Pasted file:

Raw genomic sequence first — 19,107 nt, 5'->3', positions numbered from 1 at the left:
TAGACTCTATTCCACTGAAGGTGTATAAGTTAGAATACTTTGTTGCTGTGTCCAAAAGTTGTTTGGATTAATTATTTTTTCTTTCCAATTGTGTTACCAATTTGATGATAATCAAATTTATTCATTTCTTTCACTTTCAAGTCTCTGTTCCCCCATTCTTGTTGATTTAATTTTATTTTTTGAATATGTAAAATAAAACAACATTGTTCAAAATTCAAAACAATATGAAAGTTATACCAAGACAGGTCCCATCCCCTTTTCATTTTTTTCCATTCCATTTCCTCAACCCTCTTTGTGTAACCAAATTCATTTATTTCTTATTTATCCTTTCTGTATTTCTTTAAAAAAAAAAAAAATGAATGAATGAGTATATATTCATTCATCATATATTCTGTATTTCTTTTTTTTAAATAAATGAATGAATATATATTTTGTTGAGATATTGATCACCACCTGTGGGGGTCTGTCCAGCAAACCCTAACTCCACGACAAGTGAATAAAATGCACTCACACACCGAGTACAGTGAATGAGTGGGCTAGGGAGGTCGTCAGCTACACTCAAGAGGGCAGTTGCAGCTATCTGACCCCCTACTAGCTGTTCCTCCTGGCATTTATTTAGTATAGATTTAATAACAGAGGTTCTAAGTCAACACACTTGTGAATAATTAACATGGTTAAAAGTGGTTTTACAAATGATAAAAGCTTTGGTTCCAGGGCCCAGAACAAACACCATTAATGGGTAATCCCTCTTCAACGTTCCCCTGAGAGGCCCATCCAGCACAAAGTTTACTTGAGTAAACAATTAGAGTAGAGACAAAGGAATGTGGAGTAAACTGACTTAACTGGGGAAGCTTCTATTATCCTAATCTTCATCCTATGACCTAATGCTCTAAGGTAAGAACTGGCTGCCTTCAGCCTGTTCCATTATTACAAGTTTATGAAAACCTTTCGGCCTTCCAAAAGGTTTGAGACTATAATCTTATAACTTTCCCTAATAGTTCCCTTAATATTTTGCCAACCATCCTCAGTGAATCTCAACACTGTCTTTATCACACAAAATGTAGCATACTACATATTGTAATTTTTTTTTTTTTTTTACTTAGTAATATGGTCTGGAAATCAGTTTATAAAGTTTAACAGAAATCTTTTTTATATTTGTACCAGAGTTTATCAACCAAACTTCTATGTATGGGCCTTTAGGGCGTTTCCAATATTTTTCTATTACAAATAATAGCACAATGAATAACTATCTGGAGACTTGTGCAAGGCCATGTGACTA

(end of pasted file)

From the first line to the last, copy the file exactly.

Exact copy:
Raw genomic sequence first — 19,107 nt, 5'->3', positions numbered from 1 at the left:
TAGACTCTATTCCACTGAAGGTGTATAAGTTAGAATACTTTGTTGCTGTGTCCAAAAGTTGTTTGGATTAATTATTTTTTCTTTCCAATTGTGTTACCAATTTGATGATAATCAAATTTATTCATTTCTTTCACTTTCAAGTCTCTGTTCCCCCATTCTTGTTGATTTAATTTTATTTTTTGAATATGTAAAATAAAACAACATTGTTCAAAATTCAAAACAATATGAAAGTTATACCAAGACAGGTCCCATCCCCTTTTCATTTTTTTCCATTCCATTTCCTCAACCCTCTTTGTGTAACCAAATTCATTTATTTCTTATTTATCCTTTCTGTATTTCTTTAAAAAAAAAAAAAATGAATGAATGAGTATATATTCATTCATCATATATTCTGTATTTCTTTTTTTTAAATAAATGAATGAATATATATTTTGTTGAGATATTGATCACCACCTGTGGGGGTCTGTCCAGCAAACCCTAACTCCACGACAAGTGAATAAAATGCACTCACACACCGAGTACAGTGAATGAGTGGGCTAGGGAGGTCGTCAGCTACACTCAAGAGGGCAGTTGCAGCTATCTGACCCCCTACTAGCTGTTCCTCCTGGCATTTATTTAGTATAGATTTAATAACAGAGGTTCTAAGTCAACACACTTGTGAATAATTAACATGGTTAAAAGTGGTTTTACAAATGATAAAAGCTTTGGTTCCAGGGCCCAGAACAAACACCATTAATGGGTAATCCCTCTTCAACGTTCCCCTGAGAGGCCCATCCAGCACAAAGTTTACTTGAGTAAACAATTAGAGTAGAGACAAAGGAATGTGGAGTAAACTGACTTAACTGGGGAAGCTTCTATTATCCTAATCTTCATCCTATGACCTAATGCTCTAAGGTAAGAACTGGCTGCCTTCAGCCTGTTCCATTATTACAAGTTTATGAAAACCTTTCGGCCTTCCAAAAGGTTTGAGACTATAATCTTATAACTTTCCCTAATAGTTCCCTTAATATTTTGCCAACCATCCTCAGTGAATCTCAACACTGTCTTTATCACACAAAATGTAGCATACTACATATTGTAATTTTTTTTTTTTTTTTACTTAGTAATATGGTCTGGAAATCAGTTTATAAAGTTTAACAGAAATCTTTTTTATATTTGTACCAGAGTTTATCAACCAAACTTCTATGTATGGGCCTTTAGGGCGTTTCCAATATTTTTCTATTACAAATAATAGCACAATGAATAACTATCTGGAGACTTGTGCAAGGCCATGTGACTA